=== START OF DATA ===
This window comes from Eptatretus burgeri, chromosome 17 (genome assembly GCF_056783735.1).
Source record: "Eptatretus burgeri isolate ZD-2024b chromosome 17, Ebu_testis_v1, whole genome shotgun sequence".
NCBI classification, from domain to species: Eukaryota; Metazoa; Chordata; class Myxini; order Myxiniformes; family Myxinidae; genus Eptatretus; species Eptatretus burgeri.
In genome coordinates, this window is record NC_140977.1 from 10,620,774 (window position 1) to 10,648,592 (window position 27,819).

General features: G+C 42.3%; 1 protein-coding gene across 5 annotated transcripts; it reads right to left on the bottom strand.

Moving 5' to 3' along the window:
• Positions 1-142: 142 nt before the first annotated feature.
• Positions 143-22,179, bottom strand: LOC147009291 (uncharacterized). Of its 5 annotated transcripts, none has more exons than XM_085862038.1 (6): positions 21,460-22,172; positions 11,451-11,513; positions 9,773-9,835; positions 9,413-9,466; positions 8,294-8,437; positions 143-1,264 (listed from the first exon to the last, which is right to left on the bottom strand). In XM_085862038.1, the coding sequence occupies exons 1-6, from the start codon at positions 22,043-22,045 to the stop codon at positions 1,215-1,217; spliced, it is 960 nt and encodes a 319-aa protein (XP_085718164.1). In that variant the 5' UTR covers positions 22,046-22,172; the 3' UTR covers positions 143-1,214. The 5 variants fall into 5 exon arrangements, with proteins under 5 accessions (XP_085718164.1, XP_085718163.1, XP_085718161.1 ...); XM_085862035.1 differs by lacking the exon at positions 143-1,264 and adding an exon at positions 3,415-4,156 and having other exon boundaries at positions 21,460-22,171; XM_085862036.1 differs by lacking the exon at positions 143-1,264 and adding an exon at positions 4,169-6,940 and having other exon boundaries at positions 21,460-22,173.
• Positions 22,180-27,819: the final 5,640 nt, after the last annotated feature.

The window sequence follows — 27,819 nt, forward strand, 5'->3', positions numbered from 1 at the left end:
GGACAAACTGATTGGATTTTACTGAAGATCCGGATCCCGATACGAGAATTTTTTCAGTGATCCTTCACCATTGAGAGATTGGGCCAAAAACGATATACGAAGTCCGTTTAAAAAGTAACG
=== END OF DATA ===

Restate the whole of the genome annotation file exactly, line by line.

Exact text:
This window comes from Eptatretus burgeri, chromosome 17 (genome assembly GCF_056783735.1).
Source record: "Eptatretus burgeri isolate ZD-2024b chromosome 17, Ebu_testis_v1, whole genome shotgun sequence".
NCBI classification, from domain to species: Eukaryota; Metazoa; Chordata; class Myxini; order Myxiniformes; family Myxinidae; genus Eptatretus; species Eptatretus burgeri.
In genome coordinates, this window is record NC_140977.1 from 10,620,774 (window position 1) to 10,648,592 (window position 27,819).

General features: G+C 42.3%; 1 protein-coding gene across 5 annotated transcripts; it reads right to left on the bottom strand.

Moving 5' to 3' along the window:
• Positions 1-142: 142 nt before the first annotated feature.
• Positions 143-22,179, bottom strand: LOC147009291 (uncharacterized). Of its 5 annotated transcripts, none has more exons than XM_085862038.1 (6): positions 21,460-22,172; positions 11,451-11,513; positions 9,773-9,835; positions 9,413-9,466; positions 8,294-8,437; positions 143-1,264 (listed from the first exon to the last, which is right to left on the bottom strand). In XM_085862038.1, the coding sequence occupies exons 1-6, from the start codon at positions 22,043-22,045 to the stop codon at positions 1,215-1,217; spliced, it is 960 nt and encodes a 319-aa protein (XP_085718164.1). In that variant the 5' UTR covers positions 22,046-22,172; the 3' UTR covers positions 143-1,214. The 5 variants fall into 5 exon arrangements, with proteins under 5 accessions (XP_085718164.1, XP_085718163.1, XP_085718161.1 ...); XM_085862035.1 differs by lacking the exon at positions 143-1,264 and adding an exon at positions 3,415-4,156 and having other exon boundaries at positions 21,460-22,171; XM_085862036.1 differs by lacking the exon at positions 143-1,264 and adding an exon at positions 4,169-6,940 and having other exon boundaries at positions 21,460-22,173.
• Positions 22,180-27,819: the final 5,640 nt, after the last annotated feature.

The window sequence follows — 27,819 nt, forward strand, 5'->3', positions numbered from 1 at the left end:
GGACAAACTGATTGGATTTTACTGAAGATCCGGATCCCGATACGAGAATTTTTTCAGTGATCCTTCACCATTGAGAGATTGGGCCAAAAACGATATACGAAGTCCGTTTAAAAAGTAACG